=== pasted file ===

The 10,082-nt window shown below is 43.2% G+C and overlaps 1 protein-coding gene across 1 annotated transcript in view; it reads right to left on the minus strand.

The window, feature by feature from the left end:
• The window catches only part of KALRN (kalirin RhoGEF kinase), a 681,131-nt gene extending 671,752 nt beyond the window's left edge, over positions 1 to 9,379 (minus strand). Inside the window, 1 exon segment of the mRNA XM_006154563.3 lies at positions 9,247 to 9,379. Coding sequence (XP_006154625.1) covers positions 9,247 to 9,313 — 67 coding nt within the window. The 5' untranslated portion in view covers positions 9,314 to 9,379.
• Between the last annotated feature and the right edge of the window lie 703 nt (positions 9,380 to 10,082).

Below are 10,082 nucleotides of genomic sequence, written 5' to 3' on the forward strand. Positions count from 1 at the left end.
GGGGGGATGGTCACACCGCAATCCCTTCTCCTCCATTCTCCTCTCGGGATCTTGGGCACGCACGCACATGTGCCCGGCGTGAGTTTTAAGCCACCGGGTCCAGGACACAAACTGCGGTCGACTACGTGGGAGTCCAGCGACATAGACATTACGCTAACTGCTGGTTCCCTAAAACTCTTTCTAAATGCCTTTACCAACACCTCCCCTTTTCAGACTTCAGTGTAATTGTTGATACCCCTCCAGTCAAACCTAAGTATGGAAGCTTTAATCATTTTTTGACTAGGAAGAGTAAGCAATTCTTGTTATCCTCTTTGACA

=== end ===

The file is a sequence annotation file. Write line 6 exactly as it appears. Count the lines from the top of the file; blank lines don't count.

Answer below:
GGGGGGATGGTCACACCGCAATCCCTTCTCCTCCATTCTCCTCTCGGGATCTTGGGCACGCACGCACATGTGCCCGGCGTGAGTTTTAAGCCACCGGGTCCAGGACACAAACTGCGGTCGACTACGTGGGAGTCCAGCGACATAGACATTACGCTAACTGCTGGTTCCCTAAAACTCTTTCTAAATGCCTTTACCAACACCTCCCCTTTTCAGACTTCAGTGTAATTGTTGATACCCCTCCAGTCAAACCTAAGTATGGAAGCTTTAATCATTTTTTGACTAGGAAGAGTAAGCAATTCTTGTTATCCTCTTTGACA